- Young Adult author Gabrielle Zevin once sold bras, which was “excellent practice,” she told us, “for getting into the heads of adolescent girls. Essentially one long Judy Blume novel.”
- One of author-illustrator Roxie Munro’s first jobs was as courtroom artist for television/newspapers, her first trial being Watergate.
- Illustrator Karla Gudeon once worked for The Erotic Bakery in New York City.
- Young adult and middle-grade novelist Todd Strasser once owned an X-rated fortune cookie company.
- Before he became a children’s poet, J. Patrick Lewis was a Professor of Economics for thirty years. “So, changing fields was tantamount to transgender surgery,” he told us. “I had to undergo a very delicate operation.”
- Author David Elliott once worked as a cucumber-washer in Greece and a popsicle-stick-maker in Israel.
- Newbery winner Maia Wojciechowska, who was a fan of bullfighting, once was a matador in Mexico.
Author-illustrator Barbara McClintock sums it up well when, asked if she’s ever had an unusual or eccentric job of her own, she responds: “I think that’s a pretty accurate job description of what I’m doing now.”
BONUS: It may not be the tale of an author’s first job or even an unusually eccentric one to hold, but it’s a fascinating story nonetheless, the story of how one author crossed paths with an emperor’s son. Peter once wrote the story of Newbery author Elizabeth Gray Vining, a.ka. Elizabeth Janet Gray, here at his site, Collecting Children’s Books.
Brown, Don. Email interview. 17 August 2009.
Carney, Robert. “Todd Strasser Discovers ‘man Who Thinks of Idea for Dirty Fortune Cookies Will Clean Up.'” People. 16 April 1979. <http://www.people.com/people/archive/article/0,,20073425,00.html>.
Castellucci, Cecil. Email interview. 8 September 2010.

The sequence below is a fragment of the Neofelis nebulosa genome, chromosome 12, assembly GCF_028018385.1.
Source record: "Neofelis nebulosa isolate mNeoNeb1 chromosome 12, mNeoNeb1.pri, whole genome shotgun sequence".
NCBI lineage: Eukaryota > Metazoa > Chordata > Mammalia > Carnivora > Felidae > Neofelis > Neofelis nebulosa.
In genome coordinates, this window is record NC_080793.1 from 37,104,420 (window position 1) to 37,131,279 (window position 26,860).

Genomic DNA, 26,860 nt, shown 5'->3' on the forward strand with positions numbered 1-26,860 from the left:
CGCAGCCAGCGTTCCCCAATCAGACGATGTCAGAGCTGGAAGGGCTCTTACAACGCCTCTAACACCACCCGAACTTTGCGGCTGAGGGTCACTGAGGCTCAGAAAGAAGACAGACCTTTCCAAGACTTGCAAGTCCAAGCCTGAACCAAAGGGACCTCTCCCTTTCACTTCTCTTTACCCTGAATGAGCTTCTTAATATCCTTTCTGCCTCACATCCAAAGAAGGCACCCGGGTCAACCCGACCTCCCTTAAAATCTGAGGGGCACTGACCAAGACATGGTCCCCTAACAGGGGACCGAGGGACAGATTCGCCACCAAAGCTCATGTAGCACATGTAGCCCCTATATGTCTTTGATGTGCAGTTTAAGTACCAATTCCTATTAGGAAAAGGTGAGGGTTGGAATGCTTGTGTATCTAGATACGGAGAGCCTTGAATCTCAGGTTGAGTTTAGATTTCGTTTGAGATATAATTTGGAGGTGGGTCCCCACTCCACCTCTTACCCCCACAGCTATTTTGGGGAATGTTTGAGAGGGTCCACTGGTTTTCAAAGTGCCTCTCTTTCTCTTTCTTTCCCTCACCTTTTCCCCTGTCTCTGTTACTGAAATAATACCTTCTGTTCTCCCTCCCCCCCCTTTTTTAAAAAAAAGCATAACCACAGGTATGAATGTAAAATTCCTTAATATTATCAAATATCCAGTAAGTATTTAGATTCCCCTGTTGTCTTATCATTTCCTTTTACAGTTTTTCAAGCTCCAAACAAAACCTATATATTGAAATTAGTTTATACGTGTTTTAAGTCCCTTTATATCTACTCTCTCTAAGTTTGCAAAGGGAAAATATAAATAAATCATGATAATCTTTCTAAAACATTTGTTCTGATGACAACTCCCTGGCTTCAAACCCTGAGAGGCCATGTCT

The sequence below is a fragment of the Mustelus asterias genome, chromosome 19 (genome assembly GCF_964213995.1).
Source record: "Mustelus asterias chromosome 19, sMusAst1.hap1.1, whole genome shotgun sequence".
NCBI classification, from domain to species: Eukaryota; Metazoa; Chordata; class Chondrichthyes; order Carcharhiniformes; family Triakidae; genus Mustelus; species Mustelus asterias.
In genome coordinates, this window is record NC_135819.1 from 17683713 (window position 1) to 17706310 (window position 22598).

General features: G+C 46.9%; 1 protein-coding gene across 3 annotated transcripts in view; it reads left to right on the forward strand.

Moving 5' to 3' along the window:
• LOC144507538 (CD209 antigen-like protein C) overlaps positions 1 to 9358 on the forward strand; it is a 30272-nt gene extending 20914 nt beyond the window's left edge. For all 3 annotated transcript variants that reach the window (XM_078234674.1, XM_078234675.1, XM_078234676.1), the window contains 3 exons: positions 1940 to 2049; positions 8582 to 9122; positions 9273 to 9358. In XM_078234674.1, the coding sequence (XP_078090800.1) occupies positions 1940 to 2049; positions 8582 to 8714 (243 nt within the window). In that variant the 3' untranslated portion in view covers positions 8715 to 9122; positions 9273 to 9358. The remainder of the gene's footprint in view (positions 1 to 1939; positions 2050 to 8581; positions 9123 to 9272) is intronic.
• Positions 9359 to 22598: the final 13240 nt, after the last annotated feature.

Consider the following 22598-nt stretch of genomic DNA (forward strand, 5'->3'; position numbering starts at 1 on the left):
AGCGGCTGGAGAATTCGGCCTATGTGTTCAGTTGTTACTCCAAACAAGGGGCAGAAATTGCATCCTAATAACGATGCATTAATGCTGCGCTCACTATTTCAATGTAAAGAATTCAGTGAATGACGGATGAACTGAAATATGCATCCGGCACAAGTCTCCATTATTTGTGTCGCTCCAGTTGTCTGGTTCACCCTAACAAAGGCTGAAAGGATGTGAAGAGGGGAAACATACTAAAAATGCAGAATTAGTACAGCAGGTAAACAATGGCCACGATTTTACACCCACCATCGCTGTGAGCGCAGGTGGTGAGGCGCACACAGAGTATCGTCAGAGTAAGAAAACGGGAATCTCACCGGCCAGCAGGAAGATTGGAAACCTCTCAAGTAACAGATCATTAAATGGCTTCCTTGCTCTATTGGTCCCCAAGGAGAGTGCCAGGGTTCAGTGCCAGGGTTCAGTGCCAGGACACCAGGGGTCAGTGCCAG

Christie, R. Gregory. Email interview. 10 January 2011 (and July 2014).
Coville, Bruce. Phone interview. 23 July 2010.
Coville, Bruce. Email interview. 7 March 2011.
Danielson, Julie. “‘I want to make children’s books as sexy as the newest pair of sneakers.'” Seven Impossible Things Before Breakfast. 2012 March 6. <http://blaine.org/sevenimpossiblethings/?p=2303>.
Davis, Ivor. “Child’s Play: The Art of Simms Taback.” Ventana. 1 October 2007. <http://www.ventanamonthly.com/article.php?id=195&IssueNum=17>.
Elliott, David. “About Me.” 2005-2008. <http://www.davidelliottbooks.com/about.html>.
Fensch, Thomas. The Man Who Was Dr. Seuss. Woodlands, TX: New Century Books, 2000.
Fox, Margalit. “Sid Fleischman, Children’s Author, Dies at 90.” The New York Times. 24 March 2010. <http://www.nytimes.com/2010/03/25/books/25fleischman.html>.
Gudeon, Karla. Email interview. 19 August 2009.
Halliday, Ayun. Email interview. 20 September 2010.
Lewin, Ted. I Was a Teenage Professional Wrestler. New York: Orchards Books, 1993.
Lewis, J. Patrick. Email interview. 16 August 2009.
McLellan, Dennis. “Maia Wojciechowska, 74; Author of Books for Children and Young Adults.” Los Angeles Times. 1 July 2002. Web. 14 February 2011. <http://articles.latimes.com/2002/jul/01/local/me-wojciechowska1>.
McVoy, Terra Elan. Email interview. 13 September 2010.
Ruzzier, Sergio. Email interview. 4 October 2009.
Sale, Jonathan. “My First Job: Children’s author Allan Ahlberg worked as a gravedigger.” The Independent. 15 May 2008. <http://www.independent.co.uk/student/career-planning/getting-job/my-first-job-childrens-author-allan-ahlberg-worked-as-a-gravedigger-828044.html.>
Sieruta, Peter D. “The ‘Schoolmarm’ and the Crown Prince.” 2009 May 6. <http://collectingchildrensbooks.blogspot.com/2009/05/schoolmarm-and-crown-prince.html>.
Silvey, Anita, ed. Children’s Books and Their Creators. New York: Houghton Mifflin, 1995.
Yee, Lisa. Email interview. 21 August 2009.
Zevin, Gabrielle. Email interview. 19 August 2009.